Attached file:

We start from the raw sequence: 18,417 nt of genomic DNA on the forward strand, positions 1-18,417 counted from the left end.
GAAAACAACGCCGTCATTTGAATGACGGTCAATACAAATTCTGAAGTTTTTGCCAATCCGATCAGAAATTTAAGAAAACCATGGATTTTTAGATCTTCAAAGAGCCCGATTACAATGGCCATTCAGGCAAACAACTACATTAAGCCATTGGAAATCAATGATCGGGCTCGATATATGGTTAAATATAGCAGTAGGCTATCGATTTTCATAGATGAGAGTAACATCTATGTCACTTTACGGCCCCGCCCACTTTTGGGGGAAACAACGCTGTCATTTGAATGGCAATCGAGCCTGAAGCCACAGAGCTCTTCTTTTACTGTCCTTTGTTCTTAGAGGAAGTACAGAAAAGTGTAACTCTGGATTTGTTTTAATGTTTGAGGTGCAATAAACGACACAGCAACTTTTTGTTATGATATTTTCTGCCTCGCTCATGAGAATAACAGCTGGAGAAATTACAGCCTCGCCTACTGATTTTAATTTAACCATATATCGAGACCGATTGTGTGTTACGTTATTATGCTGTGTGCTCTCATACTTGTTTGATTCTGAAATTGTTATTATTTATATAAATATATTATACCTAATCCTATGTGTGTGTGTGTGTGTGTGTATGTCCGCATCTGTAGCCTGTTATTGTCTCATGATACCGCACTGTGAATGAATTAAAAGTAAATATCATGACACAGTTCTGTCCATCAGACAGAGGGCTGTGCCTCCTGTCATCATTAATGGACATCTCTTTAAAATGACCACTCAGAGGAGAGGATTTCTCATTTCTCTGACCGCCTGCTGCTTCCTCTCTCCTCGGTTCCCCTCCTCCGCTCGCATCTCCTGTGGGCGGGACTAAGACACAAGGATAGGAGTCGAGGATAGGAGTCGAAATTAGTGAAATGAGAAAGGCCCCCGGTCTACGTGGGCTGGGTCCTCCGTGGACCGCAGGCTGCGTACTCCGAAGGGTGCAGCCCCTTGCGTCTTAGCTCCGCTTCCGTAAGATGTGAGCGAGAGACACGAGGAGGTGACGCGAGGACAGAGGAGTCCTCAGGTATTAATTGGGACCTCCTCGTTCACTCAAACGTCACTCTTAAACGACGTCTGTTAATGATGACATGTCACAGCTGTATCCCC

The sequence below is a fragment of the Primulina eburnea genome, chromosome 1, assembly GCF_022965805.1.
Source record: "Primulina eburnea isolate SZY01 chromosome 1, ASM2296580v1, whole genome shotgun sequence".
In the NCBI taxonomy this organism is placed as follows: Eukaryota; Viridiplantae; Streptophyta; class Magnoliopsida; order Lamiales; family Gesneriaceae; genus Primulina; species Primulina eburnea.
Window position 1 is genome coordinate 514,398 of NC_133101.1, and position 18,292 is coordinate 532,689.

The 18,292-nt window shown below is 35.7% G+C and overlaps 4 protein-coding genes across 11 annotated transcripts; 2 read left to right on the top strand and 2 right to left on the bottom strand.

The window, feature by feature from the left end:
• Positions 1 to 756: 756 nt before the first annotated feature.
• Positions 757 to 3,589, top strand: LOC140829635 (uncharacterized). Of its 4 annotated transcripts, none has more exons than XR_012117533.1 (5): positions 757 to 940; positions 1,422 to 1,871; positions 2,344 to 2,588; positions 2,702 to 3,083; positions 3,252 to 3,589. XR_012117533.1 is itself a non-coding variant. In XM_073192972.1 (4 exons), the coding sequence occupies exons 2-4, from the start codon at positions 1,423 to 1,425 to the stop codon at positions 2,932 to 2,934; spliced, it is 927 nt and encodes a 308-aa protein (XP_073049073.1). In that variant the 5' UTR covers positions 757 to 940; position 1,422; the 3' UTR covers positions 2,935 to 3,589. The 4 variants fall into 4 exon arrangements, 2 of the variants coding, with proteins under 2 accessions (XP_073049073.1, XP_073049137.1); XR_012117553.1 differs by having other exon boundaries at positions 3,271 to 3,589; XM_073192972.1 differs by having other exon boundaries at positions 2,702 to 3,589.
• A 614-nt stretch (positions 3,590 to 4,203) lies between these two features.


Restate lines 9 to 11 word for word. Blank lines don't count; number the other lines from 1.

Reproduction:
• Positions 1 to 756: 756 nt before the first annotated feature.
• Positions 757 to 3,589, top strand: LOC140829635 (uncharacterized). Of its 4 annotated transcripts, none has more exons than XR_012117533.1 (5): positions 757 to 940; positions 1,422 to 1,871; positions 2,344 to 2,588; positions 2,702 to 3,083; positions 3,252 to 3,589. XR_012117533.1 is itself a non-coding variant. In XM_073192972.1 (4 exons), the coding sequence occupies exons 2-4, from the start codon at positions 1,423 to 1,425 to the stop codon at positions 2,932 to 2,934; spliced, it is 927 nt and encodes a 308-aa protein (XP_073049073.1). In that variant the 5' UTR covers positions 757 to 940; position 1,422; the 3' UTR covers positions 2,935 to 3,589. The 4 variants fall into 4 exon arrangements, 2 of the variants coding, with proteins under 2 accessions (XP_073049073.1, XP_073049137.1); XR_012117553.1 differs by having other exon boundaries at positions 3,271 to 3,589; XM_073192972.1 differs by having other exon boundaries at positions 2,702 to 3,589.
• A 614-nt stretch (positions 3,590 to 4,203) lies between these two features.